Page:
All these welfare issues are maintained by the autonomy and self-regulation currently granted to the greyhound racing industry. Sentient proposes that this industry ultimately be banned in all states and territories of Australia.

In the meantime, it must be subjected to independent scrutiny and government regulation, including the appointment of a veterinary advisory panel not employed by the industry. Sentient calls for an immediate moratorium on the live export of greyhounds for racing or breeding, to be supported by a legislative ban. We also propose the implementation and enforcement of mandatory industry standards. These must include compulsory registration and microchipping of all greyhounds, with this information stored on a national database to enable lifetime tracking; breeding programmes to reduce the number of pups born; more frequent spot tests of banned substances and greater security of pathology results; transparent reporting of injuries, deaths, euthanasia and rehoming; and industry-supported rehoming of all healthy greyhounds of sound temperament. 

Furthermore, Sentient calls for the veterinary profession to develop a code of practice that protects greyhounds from being accepted into clinical, teaching or research units for terminal blood banking or dissection, and that supports a focus on the development of ethical alternatives to greyhound use.

 

[1]‘Going to the dogs – bikies, dopers and fraudsters’, Sydney Morning Herald (12 August 2012) http://www.abc.net.au/7.30/content/2013/s3869813.htm

[2]Greyhounds Australasia Industry Statistics: http://www.galtd.org.au/GreyhoundsAustralasia/index.php?q=node/111

[3]NSW Parliament Legislative Assembly Questions and Answers No. 164 Tuesday 9 July 2013. 

4066 GREYHOUND WELFARE. Mr Alex Greenwich asked the Minister for Tourism, Major Events, Hospitality and Racing, and Minister for the Arts.

[4]McEwan, A. and K. Skandakumar, ‘The welfare of greyhounds in Australian racing: has the industry run its course?’ Australian Animal Protection Law Journal,December 2011; 15 July 2013 version.

[5]Timothy McDonald, Greyhounds killed if they don’t perform, November 9 2012, ABC Radio AM,  http://www.abc.net.au/am/content/2012/s3629114.htm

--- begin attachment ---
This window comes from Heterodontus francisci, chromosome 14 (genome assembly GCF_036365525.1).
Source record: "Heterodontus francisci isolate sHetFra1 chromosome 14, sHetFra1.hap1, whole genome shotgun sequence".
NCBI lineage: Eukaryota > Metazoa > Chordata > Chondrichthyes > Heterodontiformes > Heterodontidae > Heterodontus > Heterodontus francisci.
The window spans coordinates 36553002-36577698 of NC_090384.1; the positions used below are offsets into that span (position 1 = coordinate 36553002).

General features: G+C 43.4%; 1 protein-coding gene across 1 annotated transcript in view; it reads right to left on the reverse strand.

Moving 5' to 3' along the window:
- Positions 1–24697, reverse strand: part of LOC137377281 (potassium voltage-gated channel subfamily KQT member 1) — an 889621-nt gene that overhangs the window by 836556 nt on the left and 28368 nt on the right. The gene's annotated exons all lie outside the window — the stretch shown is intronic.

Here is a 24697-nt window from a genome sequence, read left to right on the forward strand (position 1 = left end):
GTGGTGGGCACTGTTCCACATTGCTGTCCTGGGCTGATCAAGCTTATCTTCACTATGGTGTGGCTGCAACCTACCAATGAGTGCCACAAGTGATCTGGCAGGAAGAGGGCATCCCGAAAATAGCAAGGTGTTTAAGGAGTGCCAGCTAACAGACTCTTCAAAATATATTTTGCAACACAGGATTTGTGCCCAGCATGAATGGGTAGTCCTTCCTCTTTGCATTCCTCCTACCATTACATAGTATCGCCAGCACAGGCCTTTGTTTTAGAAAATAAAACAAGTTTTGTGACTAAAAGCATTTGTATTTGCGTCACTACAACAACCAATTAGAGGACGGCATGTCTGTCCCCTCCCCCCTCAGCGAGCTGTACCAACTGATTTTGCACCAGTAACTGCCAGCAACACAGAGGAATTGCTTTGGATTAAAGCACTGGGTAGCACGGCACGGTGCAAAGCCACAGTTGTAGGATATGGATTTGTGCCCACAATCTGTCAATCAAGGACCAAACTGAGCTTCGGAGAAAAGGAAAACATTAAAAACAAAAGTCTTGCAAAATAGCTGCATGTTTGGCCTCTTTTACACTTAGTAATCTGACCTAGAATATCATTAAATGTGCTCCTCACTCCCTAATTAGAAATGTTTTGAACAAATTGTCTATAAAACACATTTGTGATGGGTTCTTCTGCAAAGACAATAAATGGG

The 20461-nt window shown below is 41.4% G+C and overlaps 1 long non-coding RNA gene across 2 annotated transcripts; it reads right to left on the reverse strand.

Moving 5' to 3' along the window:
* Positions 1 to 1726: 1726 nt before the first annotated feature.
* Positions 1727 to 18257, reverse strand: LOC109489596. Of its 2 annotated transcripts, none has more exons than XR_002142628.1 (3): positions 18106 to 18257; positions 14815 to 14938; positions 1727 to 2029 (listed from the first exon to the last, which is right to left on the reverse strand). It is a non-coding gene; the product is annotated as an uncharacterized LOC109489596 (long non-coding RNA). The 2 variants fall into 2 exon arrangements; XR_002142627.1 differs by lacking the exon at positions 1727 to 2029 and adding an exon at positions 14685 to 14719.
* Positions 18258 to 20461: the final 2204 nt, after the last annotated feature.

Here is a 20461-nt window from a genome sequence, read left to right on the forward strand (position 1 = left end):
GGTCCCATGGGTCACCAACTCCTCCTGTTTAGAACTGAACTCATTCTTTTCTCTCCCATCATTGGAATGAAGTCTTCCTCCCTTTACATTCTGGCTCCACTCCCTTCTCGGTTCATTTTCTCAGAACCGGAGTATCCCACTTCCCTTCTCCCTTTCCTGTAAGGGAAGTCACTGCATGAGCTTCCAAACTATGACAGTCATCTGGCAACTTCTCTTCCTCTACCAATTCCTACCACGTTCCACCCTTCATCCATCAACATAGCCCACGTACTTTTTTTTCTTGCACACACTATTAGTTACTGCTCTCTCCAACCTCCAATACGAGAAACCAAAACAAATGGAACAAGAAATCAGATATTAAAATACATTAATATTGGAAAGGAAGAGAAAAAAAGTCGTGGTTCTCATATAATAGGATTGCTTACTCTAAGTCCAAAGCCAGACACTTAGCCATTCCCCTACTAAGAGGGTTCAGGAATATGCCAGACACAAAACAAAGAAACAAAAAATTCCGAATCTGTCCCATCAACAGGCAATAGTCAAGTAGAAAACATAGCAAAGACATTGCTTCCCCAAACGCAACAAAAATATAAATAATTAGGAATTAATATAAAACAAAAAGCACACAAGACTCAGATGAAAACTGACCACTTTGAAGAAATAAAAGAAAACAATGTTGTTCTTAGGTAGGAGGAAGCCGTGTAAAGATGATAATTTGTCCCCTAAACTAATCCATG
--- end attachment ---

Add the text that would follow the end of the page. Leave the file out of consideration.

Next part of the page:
[6]The University of Queensland, Faculty of Veterinary Science. http://jwww.uq.edu.au/vetschool/about-emp

[7]http://www.smh.com.au/nsw/australian-greyhounds-face-horrible-fate-in-macau-20131221-2zrxm.html

[8]Animal Liberation, Submission No. 12 to the Legislative Council Select Committee on Greyhound Racing NSW, October 2013.

http://www.parliament.nsw.gov.au/Prod/Parlment/committee.nsf/0/466a92d6ce487ec6ca257c0600804b3f/$FILE/0012%20Animal%20Liberation.pdf

[9]Linda Beer, Jan Wilson, John Stephens, Greyhound Racing Victoria, ‘Improving the welfare of racing greyhound – a GRV perspective’,

http://www.australiananimalwelfare.com.au/app/webroot/files/upload/files/Improving%20the%20welfare%20of%20the%20racing%20greyhound%20-%20A%20GRV%20perspective.pdf

[10]Dr Robert Zammit, Submission No. 502 to the Legislative Council Select Committee on Greyhound Racing NSW, October 2013.

http://www.parliament.nsw.gov.au/Prod/Parlment/committee.nsf/0/60CFB1BFDA1701A9CA257C3200170893

[11]NSW Parliament Legislative Assembly Select Committee on Greyhound Racing in NSW, Inquiry into Greyhound Racing in NSW, Public Hearing, Thursday 6 February 2014. Evidence presented by Inez Hamilton- Smith from Greyhound Freedom.

[12]Dr Edward Humphries, Submission No. 386 to the Legislative Council Select Committee on Greyhound Racing NSW, October 2013.

http://www.parliament.nsw.gov.au/Prod/Parlment/committee.nsf/0/37DF312311915ED0CA257C21007A800D

[13]‘Doping, cruelty and collusion claims dog greyhound racing industry’, ABC’s 7.30 Report (15 October 2013).